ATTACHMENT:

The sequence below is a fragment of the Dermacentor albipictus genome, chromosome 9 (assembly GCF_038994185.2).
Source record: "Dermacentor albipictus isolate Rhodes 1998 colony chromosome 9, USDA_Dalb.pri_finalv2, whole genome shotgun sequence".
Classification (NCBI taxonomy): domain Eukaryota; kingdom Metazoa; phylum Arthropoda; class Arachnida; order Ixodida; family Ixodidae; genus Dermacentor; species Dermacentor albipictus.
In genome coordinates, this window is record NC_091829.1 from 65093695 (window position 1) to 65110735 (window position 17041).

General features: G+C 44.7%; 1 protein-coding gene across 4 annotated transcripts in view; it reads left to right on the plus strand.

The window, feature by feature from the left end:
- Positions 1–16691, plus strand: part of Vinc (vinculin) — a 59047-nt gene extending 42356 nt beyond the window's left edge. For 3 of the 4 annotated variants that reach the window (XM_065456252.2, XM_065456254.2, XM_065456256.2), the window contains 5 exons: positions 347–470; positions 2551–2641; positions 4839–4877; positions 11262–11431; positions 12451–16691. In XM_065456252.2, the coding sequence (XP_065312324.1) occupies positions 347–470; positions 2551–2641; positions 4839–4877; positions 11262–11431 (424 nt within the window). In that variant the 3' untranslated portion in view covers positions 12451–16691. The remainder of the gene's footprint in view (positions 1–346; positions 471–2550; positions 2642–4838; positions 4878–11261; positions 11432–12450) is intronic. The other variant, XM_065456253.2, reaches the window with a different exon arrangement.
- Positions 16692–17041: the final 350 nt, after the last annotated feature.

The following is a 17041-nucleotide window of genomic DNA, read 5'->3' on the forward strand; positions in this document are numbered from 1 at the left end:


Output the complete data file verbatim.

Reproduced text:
The sequence below is a fragment of the Dermacentor albipictus genome, chromosome 9 (assembly GCF_038994185.2).
Source record: "Dermacentor albipictus isolate Rhodes 1998 colony chromosome 9, USDA_Dalb.pri_finalv2, whole genome shotgun sequence".
Classification (NCBI taxonomy): domain Eukaryota; kingdom Metazoa; phylum Arthropoda; class Arachnida; order Ixodida; family Ixodidae; genus Dermacentor; species Dermacentor albipictus.
In genome coordinates, this window is record NC_091829.1 from 65093695 (window position 1) to 65110735 (window position 17041).

General features: G+C 44.7%; 1 protein-coding gene across 4 annotated transcripts in view; it reads left to right on the plus strand.

The window, feature by feature from the left end:
- Positions 1–16691, plus strand: part of Vinc (vinculin) — a 59047-nt gene extending 42356 nt beyond the window's left edge. For 3 of the 4 annotated variants that reach the window (XM_065456252.2, XM_065456254.2, XM_065456256.2), the window contains 5 exons: positions 347–470; positions 2551–2641; positions 4839–4877; positions 11262–11431; positions 12451–16691. In XM_065456252.2, the coding sequence (XP_065312324.1) occupies positions 347–470; positions 2551–2641; positions 4839–4877; positions 11262–11431 (424 nt within the window). In that variant the 3' untranslated portion in view covers positions 12451–16691. The remainder of the gene's footprint in view (positions 1–346; positions 471–2550; positions 2642–4838; positions 4878–11261; positions 11432–12450) is intronic. The other variant, XM_065456253.2, reaches the window with a different exon arrangement.
- Positions 16692–17041: the final 350 nt, after the last annotated feature.

The following is a 17041-nucleotide window of genomic DNA, read 5'->3' on the forward strand; positions in this document are numbered from 1 at the left end: